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Comment Re:Bernie... (Score 1) 857

Your vote never meant anything, in terms of selecting a candidate. When did any of the politicians in your area ever lose by one vote?

Your vote conveys your affirmation of legitimacy to those candidates to rule in your stead. When you support the country you live in, when you support a system of government that isn't based on heredity, theology, or demonstrates their ability and willingness to use force, that is the meaning your vote conveys.

Submitting a write-in vote is not meaningless. It is meaningless in the context of actually selecting a ruling candidate, but a winning selection doesn't validate your vote as meaningful. That is a false meme propagated by the ruling elites. You are expressing your rejection of the available candidates for a position when you submit a write-in vote, and that is meaningful. It made a difference when people voted for John Anderson, Ross Perot, or Ralph Nader. (Tragically, the Democrat Party never truly learned any lesson from Ralph Nader.) You are expressing your dissatisfaction with the current people in power and their policies. People in power do not modify their actions when there is no challenge to the mandate provided by the American voter.

Not voting only demonstrates one or more of the following: you are too cowardly, self-hating, and/or lazy to fight for the country you want. When you choose to stand silent when peaceful redress is required, you only make violent revolution possible.

Comment Re:Too much ambition, too fast? (Score 1) 289

I'd argue that Pinkerton was too small and not international enough to replace the OSS, State department, or the American war manufacturing industry by the 1940's. Given the great job the Pentagon and State department did during and after the war, I don't think Pinkerton could have even matched that level of vision, on a consultant basis (but I respect the conjecture).

Comment Re:Too much ambition, too fast? (Score 1) 289

The Shuttle program was a huge waste of money to operate, and its operating existence was solely to blast into orbit components of the ISS (another space program white elephant), and the occasional repair of the Hubble Space Telescope. It was an engineering marvel of the 1970's, and arguably necessary for engineering research, but a total waste of taxpayer's money once it was kept in operation past the Challenger disaster.

Comment Re:Too much ambition, too fast? (Score 1) 289

However, this sort of statement worries me a lot, especially in the context of the recent AMOS-6 disaster where they lost a rocket on the ground and destroyed the satellite

This happens frequently in the satellite industry. That's why there's rocket payload insurance. There's nothing worth worrying about.

Comment Re:40 years in a box (Score 1) 289

No, it is not if you have to get the construction materials from Earth! Think of the hideous expense of maintaining a Moon base, along with the 3 day wait moving material back and forth using chemical rockets. You could construct a "space factory" in LEO, be under the "protection" of the Earth's magnetosphere, and not require a 3 day wait.

Comment Re:40 years in a box (Score 1) 289

A moon base although not great for colonization can make a good rest stop for deep space travel.

In what way? If you need to send back your mined cargo, you're sending it to Earth, not the Moon. When you want your human miners to return, they're returning to the Earth, not the Moon. If there is some need for a rescue out in deep space, the space company can just put a cargo pod in orbit with machines, fuel, & consumables to be sent to the asteroid, or for the space miners to go to the pod. You don't need a Moonbase to do that. It costs lots of money to make a permanent Moonbase. There also needs to be an economic justification for a Moonbase. You guys are crippled by what you think you know from 1950's science fiction, which believes you need a Moonbase OR a "stepping stone" in order to explore space. You're not looking at the actual engineering facts OR the economics of space exploration.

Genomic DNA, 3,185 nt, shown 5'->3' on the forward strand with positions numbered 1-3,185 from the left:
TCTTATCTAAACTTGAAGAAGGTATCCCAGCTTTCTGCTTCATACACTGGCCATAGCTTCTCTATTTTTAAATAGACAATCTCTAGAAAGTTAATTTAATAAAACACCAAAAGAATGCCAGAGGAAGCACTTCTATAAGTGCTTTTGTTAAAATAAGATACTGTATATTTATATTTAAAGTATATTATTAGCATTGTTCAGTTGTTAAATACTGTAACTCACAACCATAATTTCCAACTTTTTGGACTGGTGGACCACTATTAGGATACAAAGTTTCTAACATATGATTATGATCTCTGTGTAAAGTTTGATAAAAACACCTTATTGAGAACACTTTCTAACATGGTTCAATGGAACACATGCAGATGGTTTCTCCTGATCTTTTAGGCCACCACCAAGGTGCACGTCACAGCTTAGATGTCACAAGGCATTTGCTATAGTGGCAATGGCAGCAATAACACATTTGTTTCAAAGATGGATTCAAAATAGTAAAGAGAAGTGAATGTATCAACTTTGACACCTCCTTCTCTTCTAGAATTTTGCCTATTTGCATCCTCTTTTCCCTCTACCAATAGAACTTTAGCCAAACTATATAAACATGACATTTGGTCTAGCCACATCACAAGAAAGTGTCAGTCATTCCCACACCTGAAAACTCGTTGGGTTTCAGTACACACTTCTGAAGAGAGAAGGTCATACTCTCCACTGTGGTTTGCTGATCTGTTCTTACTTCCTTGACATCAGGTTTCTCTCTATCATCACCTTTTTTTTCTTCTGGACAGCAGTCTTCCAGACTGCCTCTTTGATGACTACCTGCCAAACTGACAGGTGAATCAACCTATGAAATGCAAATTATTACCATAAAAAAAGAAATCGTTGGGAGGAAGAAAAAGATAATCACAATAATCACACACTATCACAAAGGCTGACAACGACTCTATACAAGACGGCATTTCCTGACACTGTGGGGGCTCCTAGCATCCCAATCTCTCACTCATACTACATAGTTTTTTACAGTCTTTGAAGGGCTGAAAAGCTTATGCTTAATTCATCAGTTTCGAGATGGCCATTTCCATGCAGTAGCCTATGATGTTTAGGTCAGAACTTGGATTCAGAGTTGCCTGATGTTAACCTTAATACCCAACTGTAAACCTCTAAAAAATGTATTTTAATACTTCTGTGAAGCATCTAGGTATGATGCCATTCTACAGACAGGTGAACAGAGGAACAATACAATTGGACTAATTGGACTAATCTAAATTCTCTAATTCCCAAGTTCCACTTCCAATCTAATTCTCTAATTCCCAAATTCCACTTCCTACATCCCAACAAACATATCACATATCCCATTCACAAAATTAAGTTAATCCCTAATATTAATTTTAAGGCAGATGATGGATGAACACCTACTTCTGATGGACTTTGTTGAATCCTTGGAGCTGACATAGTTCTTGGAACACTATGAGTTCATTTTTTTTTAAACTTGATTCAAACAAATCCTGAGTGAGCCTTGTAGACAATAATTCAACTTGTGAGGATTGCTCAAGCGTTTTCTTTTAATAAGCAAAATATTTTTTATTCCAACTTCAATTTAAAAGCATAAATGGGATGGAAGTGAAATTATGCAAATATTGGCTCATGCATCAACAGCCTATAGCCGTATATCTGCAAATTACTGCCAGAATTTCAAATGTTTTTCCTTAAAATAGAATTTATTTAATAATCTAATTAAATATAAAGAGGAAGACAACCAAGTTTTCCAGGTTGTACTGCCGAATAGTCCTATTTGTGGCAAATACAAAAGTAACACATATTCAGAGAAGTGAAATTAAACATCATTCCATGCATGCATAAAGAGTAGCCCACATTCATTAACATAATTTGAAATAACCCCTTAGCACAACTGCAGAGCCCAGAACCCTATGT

Comment Re:40 years in a box (Score 1) 289

Lunar colonization makes much more sense as a starting point than Martian colonization,

No, it doesn't. And it won't, until there is something to commercialize on it.

The biggest piece of ignorance which favors Lunar colonization over Mars is the notion that there is a greater energy expense to go to Mars than the Moon. The overwhelming expense comes from leaving the earth. Once in GEO, there is little difference in the amount of thrust needed to go to the Moon or go to Mars. The other flawed notion is that once there is a functioning moonbase, that its easier to resupply or rescue humans from a crisis. It costs money to make available transport back from the Moon, and no space program wants to blow that kind of money for redundant space vehicles. All so a human can stick their thumb up their ass admiring the view, running almost the same kind of experiments which can be done in LEO.

Even if an effort was made to make longterm life sustainable on the Moon, we don't know if there is enough recoverable water on the Moon to make it cost effective to defray the cost of going someplace beyond Earth orbit. To put it as an analogy, instead of sending explorers from Europe to colonize the New World, you want to send them to the Azores or Iceland first, even thought its already been done and there already human settlements, just to somehow improve the possibility of a more successful return of the explorers from the New World.

Moon colonization is a waste of time. Money would be better spent utilizing robot probes along the Moon's surface, merely to investigate if there is something worth mining on it.

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